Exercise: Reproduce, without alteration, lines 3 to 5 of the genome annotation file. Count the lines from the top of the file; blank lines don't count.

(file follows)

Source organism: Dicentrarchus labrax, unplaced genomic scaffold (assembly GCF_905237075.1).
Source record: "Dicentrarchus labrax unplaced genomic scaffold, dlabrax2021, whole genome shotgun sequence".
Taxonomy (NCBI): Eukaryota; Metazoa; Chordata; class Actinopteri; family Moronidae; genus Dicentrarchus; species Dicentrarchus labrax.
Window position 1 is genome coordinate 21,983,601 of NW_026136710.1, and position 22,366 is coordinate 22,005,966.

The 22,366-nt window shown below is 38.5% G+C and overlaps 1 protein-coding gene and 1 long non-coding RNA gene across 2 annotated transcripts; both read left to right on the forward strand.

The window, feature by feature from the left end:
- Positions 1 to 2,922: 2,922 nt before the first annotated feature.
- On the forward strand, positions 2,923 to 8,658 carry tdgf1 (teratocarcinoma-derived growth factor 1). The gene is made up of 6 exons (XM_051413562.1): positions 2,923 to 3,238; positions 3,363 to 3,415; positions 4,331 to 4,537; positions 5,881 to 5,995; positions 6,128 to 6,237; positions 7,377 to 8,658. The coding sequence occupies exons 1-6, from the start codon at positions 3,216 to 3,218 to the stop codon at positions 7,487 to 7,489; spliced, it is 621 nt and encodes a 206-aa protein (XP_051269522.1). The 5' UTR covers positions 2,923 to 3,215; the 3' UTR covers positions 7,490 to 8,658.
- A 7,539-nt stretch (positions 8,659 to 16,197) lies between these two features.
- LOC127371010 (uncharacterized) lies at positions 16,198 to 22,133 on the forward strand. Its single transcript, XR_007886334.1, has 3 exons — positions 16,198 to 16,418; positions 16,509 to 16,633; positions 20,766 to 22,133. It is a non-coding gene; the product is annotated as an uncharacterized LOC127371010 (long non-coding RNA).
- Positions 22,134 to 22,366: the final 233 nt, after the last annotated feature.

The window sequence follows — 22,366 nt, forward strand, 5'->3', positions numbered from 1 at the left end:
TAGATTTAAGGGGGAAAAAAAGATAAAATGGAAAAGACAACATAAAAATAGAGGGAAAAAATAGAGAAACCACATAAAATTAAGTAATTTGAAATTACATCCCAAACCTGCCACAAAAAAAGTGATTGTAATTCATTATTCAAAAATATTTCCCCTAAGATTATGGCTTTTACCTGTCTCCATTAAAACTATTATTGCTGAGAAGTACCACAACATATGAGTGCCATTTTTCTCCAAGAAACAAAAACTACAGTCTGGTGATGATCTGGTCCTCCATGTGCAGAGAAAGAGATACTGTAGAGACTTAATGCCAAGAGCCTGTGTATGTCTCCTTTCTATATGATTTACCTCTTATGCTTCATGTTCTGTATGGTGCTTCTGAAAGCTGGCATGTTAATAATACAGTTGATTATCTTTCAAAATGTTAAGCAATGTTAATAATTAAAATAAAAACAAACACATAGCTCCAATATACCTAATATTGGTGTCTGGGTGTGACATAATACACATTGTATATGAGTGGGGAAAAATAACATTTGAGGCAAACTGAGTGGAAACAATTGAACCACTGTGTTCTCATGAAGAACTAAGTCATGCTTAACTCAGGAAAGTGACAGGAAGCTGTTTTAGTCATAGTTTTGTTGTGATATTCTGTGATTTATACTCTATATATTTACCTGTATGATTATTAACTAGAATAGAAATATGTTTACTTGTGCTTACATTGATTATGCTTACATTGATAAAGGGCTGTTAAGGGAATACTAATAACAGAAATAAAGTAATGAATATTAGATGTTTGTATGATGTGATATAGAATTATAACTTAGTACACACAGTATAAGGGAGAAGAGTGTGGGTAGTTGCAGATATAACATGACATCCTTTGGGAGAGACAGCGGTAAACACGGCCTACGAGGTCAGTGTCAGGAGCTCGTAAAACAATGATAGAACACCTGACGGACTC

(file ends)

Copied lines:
Taxonomy (NCBI): Eukaryota; Metazoa; Chordata; class Actinopteri; family Moronidae; genus Dicentrarchus; species Dicentrarchus labrax.
Window position 1 is genome coordinate 21,983,601 of NW_026136710.1, and position 22,366 is coordinate 22,005,966.

The 22,366-nt window shown below is 38.5% G+C and overlaps 1 protein-coding gene and 1 long non-coding RNA gene across 2 annotated transcripts; both read left to right on the forward strand.